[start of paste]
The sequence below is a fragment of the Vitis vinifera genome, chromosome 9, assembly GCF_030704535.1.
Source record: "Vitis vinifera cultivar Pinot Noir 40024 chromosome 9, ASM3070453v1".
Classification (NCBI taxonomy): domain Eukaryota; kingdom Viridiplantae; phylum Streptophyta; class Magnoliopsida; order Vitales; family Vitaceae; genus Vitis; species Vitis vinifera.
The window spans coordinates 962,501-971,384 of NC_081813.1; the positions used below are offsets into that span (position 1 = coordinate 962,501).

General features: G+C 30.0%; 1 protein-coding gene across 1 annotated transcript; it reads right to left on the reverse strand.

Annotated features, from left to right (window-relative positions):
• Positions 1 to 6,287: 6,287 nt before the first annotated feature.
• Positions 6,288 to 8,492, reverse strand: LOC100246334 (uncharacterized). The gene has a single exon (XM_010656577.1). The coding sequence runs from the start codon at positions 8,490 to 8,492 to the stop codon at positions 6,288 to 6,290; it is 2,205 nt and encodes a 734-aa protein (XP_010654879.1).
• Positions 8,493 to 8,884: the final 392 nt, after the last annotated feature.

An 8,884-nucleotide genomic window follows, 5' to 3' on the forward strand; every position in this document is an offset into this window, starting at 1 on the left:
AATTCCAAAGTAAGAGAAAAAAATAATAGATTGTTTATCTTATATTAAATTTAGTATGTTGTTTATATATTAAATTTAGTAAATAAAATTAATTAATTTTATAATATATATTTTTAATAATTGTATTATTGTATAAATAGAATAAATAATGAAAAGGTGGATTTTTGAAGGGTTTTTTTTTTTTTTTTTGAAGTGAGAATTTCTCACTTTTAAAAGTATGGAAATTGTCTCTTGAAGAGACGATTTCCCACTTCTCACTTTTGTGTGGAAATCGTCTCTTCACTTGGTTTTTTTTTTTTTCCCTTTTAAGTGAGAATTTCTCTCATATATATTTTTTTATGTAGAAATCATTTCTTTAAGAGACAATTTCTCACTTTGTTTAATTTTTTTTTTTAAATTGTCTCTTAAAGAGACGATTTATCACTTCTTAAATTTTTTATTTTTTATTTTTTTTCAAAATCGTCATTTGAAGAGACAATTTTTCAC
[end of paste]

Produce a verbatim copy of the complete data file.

The sequence below is a fragment of the Vitis vinifera genome, chromosome 9, assembly GCF_030704535.1.
Source record: "Vitis vinifera cultivar Pinot Noir 40024 chromosome 9, ASM3070453v1".
Classification (NCBI taxonomy): domain Eukaryota; kingdom Viridiplantae; phylum Streptophyta; class Magnoliopsida; order Vitales; family Vitaceae; genus Vitis; species Vitis vinifera.
The window spans coordinates 962,501-971,384 of NC_081813.1; the positions used below are offsets into that span (position 1 = coordinate 962,501).

General features: G+C 30.0%; 1 protein-coding gene across 1 annotated transcript; it reads right to left on the reverse strand.

Annotated features, from left to right (window-relative positions):
• Positions 1 to 6,287: 6,287 nt before the first annotated feature.
• Positions 6,288 to 8,492, reverse strand: LOC100246334 (uncharacterized). The gene has a single exon (XM_010656577.1). The coding sequence runs from the start codon at positions 8,490 to 8,492 to the stop codon at positions 6,288 to 6,290; it is 2,205 nt and encodes a 734-aa protein (XP_010654879.1).
• Positions 8,493 to 8,884: the final 392 nt, after the last annotated feature.

An 8,884-nucleotide genomic window follows, 5' to 3' on the forward strand; every position in this document is an offset into this window, starting at 1 on the left:
AATTCCAAAGTAAGAGAAAAAAATAATAGATTGTTTATCTTATATTAAATTTAGTATGTTGTTTATATATTAAATTTAGTAAATAAAATTAATTAATTTTATAATATATATTTTTAATAATTGTATTATTGTATAAATAGAATAAATAATGAAAAGGTGGATTTTTGAAGGGTTTTTTTTTTTTTTTTTGAAGTGAGAATTTCTCACTTTTAAAAGTATGGAAATTGTCTCTTGAAGAGACGATTTCCCACTTCTCACTTTTGTGTGGAAATCGTCTCTTCACTTGGTTTTTTTTTTTTTCCCTTTTAAGTGAGAATTTCTCTCATATATATTTTTTTATGTAGAAATCATTTCTTTAAGAGACAATTTCTCACTTTGTTTAATTTTTTTTTTTAAATTGTCTCTTAAAGAGACGATTTATCACTTCTTAAATTTTTTATTTTTTATTTTTTTTCAAAATCGTCATTTGAAGAGACAATTTTTCAC